A LITTLE WHISKEY 101 –
and I do mean a little
Here’s just a few basic pieces of the puzzle when talking about whiskey. There is a ton of knowledge out there, I picked up most of what I know from the distillers’ websites, review sites (like this one), Google, YouTube and most importantly, trying different whiskeys and seeing what I enjoy most. Next to tasting it, YouTube is one of the best resources to learn about whiskey. So let’s get rollin’… here are a few things to know to get started learning about and appreciating whiskey.
WHAT IS WHISKEY?
Simply put, whiskey is spirit distilled from grain and aged in a wood cask. With Irish whiskey and Scotch it has to be aged for 3 years and 1 day and bottled in it's respective country to be called Irish whiskey or Scotch whisky. Depending on the region or country where a given whiskey comes from they may have different standards and laws (of varying strictness) regulating how it’s made, aged, bottled and labeled.
There seems to be an extra "E" that comes and goes – Let's get that little oddity out of the way. The Irish added the extra "E" to the word whisky and spell it whiskey. Whisky in Scotland, England, Canada, Japan and a few others use the original spelling. Irish and American distillers go with the "whiskey" spelling... but it's all the same essentially, spirit distilled from grain aged in a wooden cask.
Distilled from grain – there are whiskeys made from a variety of grains but when it comes to Irish and Scotch, we’re talking about corn, rye, wheat and barley. Grains are soaked, allowed to germinate to a certain degree, yeast is added for fermentation (so up to this point we essentially have beer) then distilled. The distilled spirit comes out clear, then…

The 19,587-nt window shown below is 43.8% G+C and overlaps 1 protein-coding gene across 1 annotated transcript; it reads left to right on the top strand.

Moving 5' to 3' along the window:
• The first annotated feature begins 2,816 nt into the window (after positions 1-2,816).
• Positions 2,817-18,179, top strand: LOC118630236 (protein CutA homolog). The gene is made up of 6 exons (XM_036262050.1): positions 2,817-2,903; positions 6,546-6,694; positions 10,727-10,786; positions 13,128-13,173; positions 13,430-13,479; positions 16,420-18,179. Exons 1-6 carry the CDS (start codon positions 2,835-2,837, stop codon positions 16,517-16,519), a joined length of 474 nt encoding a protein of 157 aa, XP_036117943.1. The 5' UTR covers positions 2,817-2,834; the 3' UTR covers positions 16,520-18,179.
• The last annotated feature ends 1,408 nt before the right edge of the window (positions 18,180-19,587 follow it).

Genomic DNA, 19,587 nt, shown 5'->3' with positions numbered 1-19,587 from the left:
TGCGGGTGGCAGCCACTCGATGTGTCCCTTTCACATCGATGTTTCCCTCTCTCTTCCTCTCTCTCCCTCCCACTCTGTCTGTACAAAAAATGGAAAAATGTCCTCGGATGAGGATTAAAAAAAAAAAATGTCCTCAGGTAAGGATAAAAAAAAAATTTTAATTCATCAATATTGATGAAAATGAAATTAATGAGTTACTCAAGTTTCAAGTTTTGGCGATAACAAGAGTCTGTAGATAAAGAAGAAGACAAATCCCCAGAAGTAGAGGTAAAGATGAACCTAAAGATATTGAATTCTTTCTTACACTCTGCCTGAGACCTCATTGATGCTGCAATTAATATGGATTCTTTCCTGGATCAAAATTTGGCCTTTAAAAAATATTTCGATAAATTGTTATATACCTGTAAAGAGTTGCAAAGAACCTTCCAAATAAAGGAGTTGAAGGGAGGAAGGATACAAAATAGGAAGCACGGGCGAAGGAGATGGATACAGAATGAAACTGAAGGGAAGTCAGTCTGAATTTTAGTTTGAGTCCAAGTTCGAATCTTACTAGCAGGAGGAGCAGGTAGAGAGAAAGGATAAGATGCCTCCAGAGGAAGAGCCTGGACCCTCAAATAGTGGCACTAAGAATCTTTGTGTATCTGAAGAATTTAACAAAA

Aged in a wood cask – once the clear distillate is produced, it's put into wooden cask for aging – 3 years plus 1 day and you have whiskey. The variety of flavors come from a multitude of factors, but the wood cask is the primary source of flavor. Interestingly enough, today’s Scotch is made using American Bourbon casks. The whiskey sitting in the cask, touching the wood is what imparts all the amazing flavors. The length of time in the cask, or age, is a big factor (but not the only as we’ll look at “no age statement” whiskeys).
Malt vs. Grain – Malt is barley, grain is all the rest, it’s that simple. But with Irish whiskey you can have malted and unmalted barley. Malted barley is what you get when the grain soaks and begins to germinate (sprout) a bit.
Single malt – single malt whiskey refers to malted barely that is not mixed with any other grains and is from the same distillery. A blend of single malts from the same distillery can still be bottled and labeled as a single malt. They just have to use the age of the youngest whiskey in the mix for labeling, or they can do a no age statement single malt.
Blended malt – blended malt is the blending of single malts. There are some really good blended malts out there, and with some you can get a real value given the quality of single malts being blended.
Single grain – with grains, the standards are different. My understanding is a whiskey can be labeled “single grain” is it is 51% or more of the same grain. The rules differ and to be blunt, at this point I don’t care to learn more since there was so much to learn to get to this point. Less learning, more sipping.
Blended grain – blend grain whiskeys and you have blended grain whiskey.
Just plain blended whiskey – kinda like it sounds, take a few different Irish whiskeys above and blend them, or do the same with Scotch… you’ll have a blend of malt and grain whiskeys. Johnny Walker is the number one selling Scotch in the world and is a blended Scotch whisky (malt and grain).
Irish Pot Still Whiskey – Irish Pot Still Whiskey is the mixture of malted and unmalted barley. It’s still triple distilled, but with the mixture of the two types of barely, pot still whiskey draws a unique character. The story goes back in the day the English put a tax on malted barley in Ireland. The Irish, exercising their god-given right to say "f*ck you!" to the English, started using unmalted barely to avoid the tax... take that England. And so with the use of malted and unmalted barely, the tradition of Irish Pot Still Whiskey came into being.